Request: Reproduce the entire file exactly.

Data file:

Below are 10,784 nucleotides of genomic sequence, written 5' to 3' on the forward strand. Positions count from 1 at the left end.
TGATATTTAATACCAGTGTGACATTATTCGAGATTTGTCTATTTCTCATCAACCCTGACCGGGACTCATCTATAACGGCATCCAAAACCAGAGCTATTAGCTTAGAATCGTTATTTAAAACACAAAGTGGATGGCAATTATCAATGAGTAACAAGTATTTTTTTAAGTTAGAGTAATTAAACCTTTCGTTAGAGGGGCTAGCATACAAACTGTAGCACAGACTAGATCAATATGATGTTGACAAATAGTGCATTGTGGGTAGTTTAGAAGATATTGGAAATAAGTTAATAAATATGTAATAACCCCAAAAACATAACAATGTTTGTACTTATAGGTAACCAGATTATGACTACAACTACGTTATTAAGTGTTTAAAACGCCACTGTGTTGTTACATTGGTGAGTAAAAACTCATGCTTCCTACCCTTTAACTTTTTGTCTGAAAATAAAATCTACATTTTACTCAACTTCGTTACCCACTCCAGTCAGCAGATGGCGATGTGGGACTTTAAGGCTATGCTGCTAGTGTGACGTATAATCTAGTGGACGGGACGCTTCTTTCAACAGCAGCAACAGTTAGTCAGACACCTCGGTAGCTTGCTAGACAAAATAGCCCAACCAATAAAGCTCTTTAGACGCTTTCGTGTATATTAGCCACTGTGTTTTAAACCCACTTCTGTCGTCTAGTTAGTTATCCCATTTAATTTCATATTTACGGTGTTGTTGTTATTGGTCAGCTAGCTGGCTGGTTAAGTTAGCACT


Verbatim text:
Below are 10,784 nucleotides of genomic sequence, written 5' to 3' on the forward strand. Positions count from 1 at the left end.
TGATATTTAATACCAGTGTGACATTATTCGAGATTTGTCTATTTCTCATCAACCCTGACCGGGACTCATCTATAACGGCATCCAAAACCAGAGCTATTAGCTTAGAATCGTTATTTAAAACACAAAGTGGATGGCAATTATCAATGAGTAACAAGTATTTTTTTAAGTTAGAGTAATTAAACCTTTCGTTAGAGGGGCTAGCATACAAACTGTAGCACAGACTAGATCAATATGATGTTGACAAATAGTGCATTGTGGGTAGTTTAGAAGATATTGGAAATAAGTTAATAAATATGTAATAACCCCAAAAACATAACAATGTTTGTACTTATAGGTAACCAGATTATGACTACAACTACGTTATTAAGTGTTTAAAACGCCACTGTGTTGTTACATTGGTGAGTAAAAACTCATGCTTCCTACCCTTTAACTTTTTGTCTGAAAATAAAATCTACATTTTACTCAACTTCGTTACCCACTCCAGTCAGCAGATGGCGATGTGGGACTTTAAGGCTATGCTGCTAGTGTGACGTATAATCTAGTGGACGGGACGCTTCTTTCAACAGCAGCAACAGTTAGTCAGACACCTCGGTAGCTTGCTAGACAAAATAGCCCAACCAATAAAGCTCTTTAGACGCTTTCGTGTATATTAGCCACTGTGTTTTAAACCCACTTCTGTCGTCTAGTTAGTTATCCCATTTAATTTCATATTTACGGTGTTGTTGTTATTGGTCAGCTAGCTGGCTGGTTAAGTTAGCACT